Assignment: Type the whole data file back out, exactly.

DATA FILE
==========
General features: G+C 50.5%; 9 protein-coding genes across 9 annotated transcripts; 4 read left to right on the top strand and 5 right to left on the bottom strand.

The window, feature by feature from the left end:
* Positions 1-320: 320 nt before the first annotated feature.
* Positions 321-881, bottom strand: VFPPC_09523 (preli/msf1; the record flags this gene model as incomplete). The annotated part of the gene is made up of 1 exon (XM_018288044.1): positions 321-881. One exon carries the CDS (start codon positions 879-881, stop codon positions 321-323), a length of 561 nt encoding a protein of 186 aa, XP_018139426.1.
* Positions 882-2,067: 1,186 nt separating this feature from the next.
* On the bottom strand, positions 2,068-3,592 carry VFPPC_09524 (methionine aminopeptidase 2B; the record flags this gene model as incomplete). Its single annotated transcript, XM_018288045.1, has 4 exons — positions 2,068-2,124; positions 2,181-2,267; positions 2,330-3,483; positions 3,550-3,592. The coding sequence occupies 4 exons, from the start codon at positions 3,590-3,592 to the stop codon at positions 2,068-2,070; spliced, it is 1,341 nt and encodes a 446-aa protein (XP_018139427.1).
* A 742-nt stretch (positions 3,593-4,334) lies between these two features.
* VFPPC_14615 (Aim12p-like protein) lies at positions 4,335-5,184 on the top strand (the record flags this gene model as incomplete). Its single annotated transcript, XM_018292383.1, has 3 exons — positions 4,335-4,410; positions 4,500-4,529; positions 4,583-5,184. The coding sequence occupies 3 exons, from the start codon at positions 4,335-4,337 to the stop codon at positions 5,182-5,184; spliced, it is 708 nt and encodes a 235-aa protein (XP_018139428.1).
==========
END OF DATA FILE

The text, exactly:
General features: G+C 50.5%; 9 protein-coding genes across 9 annotated transcripts; 4 read left to right on the top strand and 5 right to left on the bottom strand.

The window, feature by feature from the left end:
* Positions 1-320: 320 nt before the first annotated feature.
* Positions 321-881, bottom strand: VFPPC_09523 (preli/msf1; the record flags this gene model as incomplete). The annotated part of the gene is made up of 1 exon (XM_018288044.1): positions 321-881. One exon carries the CDS (start codon positions 879-881, stop codon positions 321-323), a length of 561 nt encoding a protein of 186 aa, XP_018139426.1.
* Positions 882-2,067: 1,186 nt separating this feature from the next.
* On the bottom strand, positions 2,068-3,592 carry VFPPC_09524 (methionine aminopeptidase 2B; the record flags this gene model as incomplete). Its single annotated transcript, XM_018288045.1, has 4 exons — positions 2,068-2,124; positions 2,181-2,267; positions 2,330-3,483; positions 3,550-3,592. The coding sequence occupies 4 exons, from the start codon at positions 3,590-3,592 to the stop codon at positions 2,068-2,070; spliced, it is 1,341 nt and encodes a 446-aa protein (XP_018139427.1).
* A 742-nt stretch (positions 3,593-4,334) lies between these two features.
* VFPPC_14615 (Aim12p-like protein) lies at positions 4,335-5,184 on the top strand (the record flags this gene model as incomplete). Its single annotated transcript, XM_018292383.1, has 3 exons — positions 4,335-4,410; positions 4,500-4,529; positions 4,583-5,184. The coding sequence occupies 3 exons, from the start codon at positions 4,335-4,337 to the stop codon at positions 5,182-5,184; spliced, it is 708 nt and encodes a 235-aa protein (XP_018139428.1).